Sonia Aimy



Meet Sonia Aimy

Beloved Nigerian vocalist, entrepreneur, actress and activist Sonia Aimy reconnects with her creative heart via quarantine-inspired reflections and self-realizations on her latest album Reconnect ( released worldwide on October 1st, 2021 via Slammin Media).

Read Sonia's Story

If there is anyone who can persuasively bring together African cultures with the rest of the world through music and action, it is Sonia Oduwa Aimy. With her voice of shimmering velvet, her energy and soulful appeal, Sonia spreads joy as she irresistibly blends afro-jazz, afrobeat, highlife, and the African griot call- and-response tradition. Her infectious joie de vivre and indomitable spirit shine through in her performances and her recordings – her 2021 album Reconnect (Slammin Media/Saimy’s Art) and her self- produced 2017 album Nigerian Spirit (distributed by Believe). They resonate as well through her most recent project, the film TRACE: Tracing African Canadian Extraordinaire¸ which premiered in February 2023 during Black History Month. She was executive producer and director of this ambitious film, which recognizes the selfless efforts of seven African Canadians from across the country – leaders in business, academics, the arts, philanthropy and advocacy issues – whose remarkable accomplishments, hitherto mostly unsung, have made a strong impact on the community. Co-produced with filmmaker and entrepreneur Kennedy Seed, with funding from the Government of Canada, TRACE reflects the many talents and vocations of Sonia Aimy: her singing, song writing, acting, production skills and her social and artistic activism. To complement her film, Sonia created and recorded its title song, TRACE: Tracing African Canadian Extraordinaire, dancing to it in the video of the same name. TRACE almost didn’t happen. Sonia’s once endless creativity had come to an abrupt halt with the Covid 19 lockdown. After nearly two decades of being constantly on the move, she was suddenly despondent. The only way through was to take a thorough look at her life so far, and out of her dejection came newfound insights that deepened her song writing. The result was the album Reconnect. TRACE followed soon after. The Further: Underground Generation Going Further deemed Reconnect “magnificent and pure”, and “a musical gift we all need to listen to…. (It) will give you hope, happiness, and emotional sensations.”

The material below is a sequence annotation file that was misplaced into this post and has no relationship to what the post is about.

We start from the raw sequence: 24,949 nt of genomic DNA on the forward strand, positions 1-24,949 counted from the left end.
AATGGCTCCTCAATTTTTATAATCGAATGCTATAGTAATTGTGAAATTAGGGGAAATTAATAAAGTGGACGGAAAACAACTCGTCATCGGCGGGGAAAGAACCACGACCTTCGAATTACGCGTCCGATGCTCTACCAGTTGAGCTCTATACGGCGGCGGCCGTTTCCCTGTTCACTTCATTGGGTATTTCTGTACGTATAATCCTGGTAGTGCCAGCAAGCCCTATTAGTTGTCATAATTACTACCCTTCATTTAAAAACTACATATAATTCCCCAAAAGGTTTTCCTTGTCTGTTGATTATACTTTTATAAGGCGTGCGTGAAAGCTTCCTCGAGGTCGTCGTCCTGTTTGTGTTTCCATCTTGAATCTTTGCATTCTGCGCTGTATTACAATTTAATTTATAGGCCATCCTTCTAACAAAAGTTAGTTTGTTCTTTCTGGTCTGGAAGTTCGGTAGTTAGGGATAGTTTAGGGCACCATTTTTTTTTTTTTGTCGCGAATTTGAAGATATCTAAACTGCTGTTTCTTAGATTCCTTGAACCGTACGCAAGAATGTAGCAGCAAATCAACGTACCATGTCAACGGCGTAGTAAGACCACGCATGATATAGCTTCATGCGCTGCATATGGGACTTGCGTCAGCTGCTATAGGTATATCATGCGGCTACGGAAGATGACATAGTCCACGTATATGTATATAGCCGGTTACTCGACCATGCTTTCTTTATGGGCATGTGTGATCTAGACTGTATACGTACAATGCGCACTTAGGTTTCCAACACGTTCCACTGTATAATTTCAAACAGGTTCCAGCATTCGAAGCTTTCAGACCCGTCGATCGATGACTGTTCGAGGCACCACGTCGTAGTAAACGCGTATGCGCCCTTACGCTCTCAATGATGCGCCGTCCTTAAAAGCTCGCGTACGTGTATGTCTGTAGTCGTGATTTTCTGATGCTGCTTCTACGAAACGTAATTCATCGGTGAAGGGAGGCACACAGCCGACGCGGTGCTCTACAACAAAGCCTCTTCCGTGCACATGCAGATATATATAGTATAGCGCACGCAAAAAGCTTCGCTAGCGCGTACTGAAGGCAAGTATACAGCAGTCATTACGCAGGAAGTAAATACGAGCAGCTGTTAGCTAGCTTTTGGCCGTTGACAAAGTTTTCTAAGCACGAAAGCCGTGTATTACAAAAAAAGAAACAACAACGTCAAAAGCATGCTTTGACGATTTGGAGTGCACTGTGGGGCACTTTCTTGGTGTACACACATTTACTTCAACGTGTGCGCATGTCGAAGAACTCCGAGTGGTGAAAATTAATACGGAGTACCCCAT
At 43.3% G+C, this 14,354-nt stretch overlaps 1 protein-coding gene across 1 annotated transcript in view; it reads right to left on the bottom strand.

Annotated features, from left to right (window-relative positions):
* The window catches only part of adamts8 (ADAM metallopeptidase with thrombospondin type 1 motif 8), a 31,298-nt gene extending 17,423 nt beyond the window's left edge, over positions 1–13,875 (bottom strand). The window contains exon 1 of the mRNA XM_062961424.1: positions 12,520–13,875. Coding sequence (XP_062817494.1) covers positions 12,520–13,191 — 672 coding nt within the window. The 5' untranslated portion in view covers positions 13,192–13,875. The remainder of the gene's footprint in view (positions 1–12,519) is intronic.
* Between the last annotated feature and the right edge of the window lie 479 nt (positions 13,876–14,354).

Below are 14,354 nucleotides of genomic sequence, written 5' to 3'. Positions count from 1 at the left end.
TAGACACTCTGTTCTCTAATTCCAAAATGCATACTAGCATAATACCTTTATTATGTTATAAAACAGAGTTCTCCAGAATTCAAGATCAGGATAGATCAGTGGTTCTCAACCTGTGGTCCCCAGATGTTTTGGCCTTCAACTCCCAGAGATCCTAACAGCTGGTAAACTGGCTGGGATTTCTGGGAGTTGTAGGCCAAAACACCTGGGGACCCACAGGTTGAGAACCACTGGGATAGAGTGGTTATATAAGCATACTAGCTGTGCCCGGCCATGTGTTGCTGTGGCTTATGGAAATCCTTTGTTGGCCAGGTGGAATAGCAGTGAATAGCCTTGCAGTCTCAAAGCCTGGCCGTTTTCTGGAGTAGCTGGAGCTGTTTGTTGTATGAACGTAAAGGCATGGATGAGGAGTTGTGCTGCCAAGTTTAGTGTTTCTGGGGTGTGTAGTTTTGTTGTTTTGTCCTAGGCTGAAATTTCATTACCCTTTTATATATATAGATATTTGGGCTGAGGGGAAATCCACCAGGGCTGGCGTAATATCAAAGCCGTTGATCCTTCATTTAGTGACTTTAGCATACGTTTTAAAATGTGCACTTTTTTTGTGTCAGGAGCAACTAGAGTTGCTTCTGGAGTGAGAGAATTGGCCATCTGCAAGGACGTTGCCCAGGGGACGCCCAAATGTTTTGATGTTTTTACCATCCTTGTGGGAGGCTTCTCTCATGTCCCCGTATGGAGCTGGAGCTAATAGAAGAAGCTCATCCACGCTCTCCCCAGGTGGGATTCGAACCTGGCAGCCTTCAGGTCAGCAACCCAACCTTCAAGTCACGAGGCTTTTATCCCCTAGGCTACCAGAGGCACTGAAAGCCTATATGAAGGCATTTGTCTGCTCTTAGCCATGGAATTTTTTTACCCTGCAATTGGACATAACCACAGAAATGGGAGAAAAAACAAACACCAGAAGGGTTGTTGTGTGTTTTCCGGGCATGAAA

The album has been welcomed enthusiastically and received airplay around the planet. A “great post-lockdown record, like a soundtrack for a rebirth,” raved the Belgium-based blog Turn Up the Volume. New York-based Afropop Worldwide wrote of the new title-track single and video, “Melding together the funky contemporary with the traditional – like the talking drum – Sonia Aimy is dancing the steps of her ancestors.” From those ancestors came a firm grounding not only in music but also in storytelling and other arts, along with a strong moral compass. Growing up in Benin City, Nigeria, she absorbed the values of her mother’s native Bini people, while surrounded by Muslim and Christian cultures, and being exposed to the rich diversity of musical styles from the entire African continent and abroad. By 11, she was singing in public. In her teens, she moved to Italy, where she received a diploma in music performance from the Centro Jazz in Turin and began crafting the sound that has become distinctly her own. Fluent in English, Italian, French and several African dialects, she also took theatre training, and by 23 was touring widely as an actress and singer across Italy, and to France, Spain, Hungary, Portugal and beyond. She performed in concerts alongside African musical legends Miriam Makeba, Hugh Masekela and Mahotella Queens. In theatre, she toured for 14 years with the National Theatre of Turin as the first Black Cinderella, and appeared with the National Theatre of Rome and Paolo Rossi’s Agidi Productions among other companies. With La Bazzarra Theatre company in Naples, she portrayed Miriam Makeba in a play about Makeba and Nelson Mandela. She can also be seen and heard in Italian media, playing a key role in Louis Nero’s widely screened short film Il Mistero di Dante. The national broadcaster RAI featured her in leads in the radio dramas I Segreti di San Salvario and Il Mistero di’Acacia (both directed by Carlo Vergnano), and in 44 episodes of the TV series Cantieri d’Italia, directed by Giancarlo Ronchi. She also appeared in the feature film Il Paradiso, directed by Annamaria Gallone. Sonia played an important part in introducing Nollywood (Nigeria’s version of Hollywood) to Italy through her work with Gallone at Milan’s Festival del Cinema Africano, d’Asia e America Latina. With the city of Turin, she programmed artistic content and performances at the annual festival Identità e Differenza, among other international projects. Merging her skills, she scored music for theatre and film productions, as well as coaching singers and working with actors, not only on their technique but also on self-promotion and entrepreneurship. She continues to offer such services through her company Saimy’s Art, applying the depth and breadth of her knowledge to promote the best of African arts, artists, actors, entertainment and production. It was also in Italy that Sonia began her extraordinary work with youth, mainly of African descent. She had become keenly aware of racism and human trafficking, and through the Council of Europe Youth Directorate took leadership training that focused on human rights and project development for minorities. She researched, wrote, directed, and produced Afrocentric themed plays and concerts to make young people aware and proud of their heritage. Presented by Italy’s Afro Festival Association, which she had founded, in conjunction with Turin’s city and regional governments, these productions showcased African singers, dancers and actors, sometimes with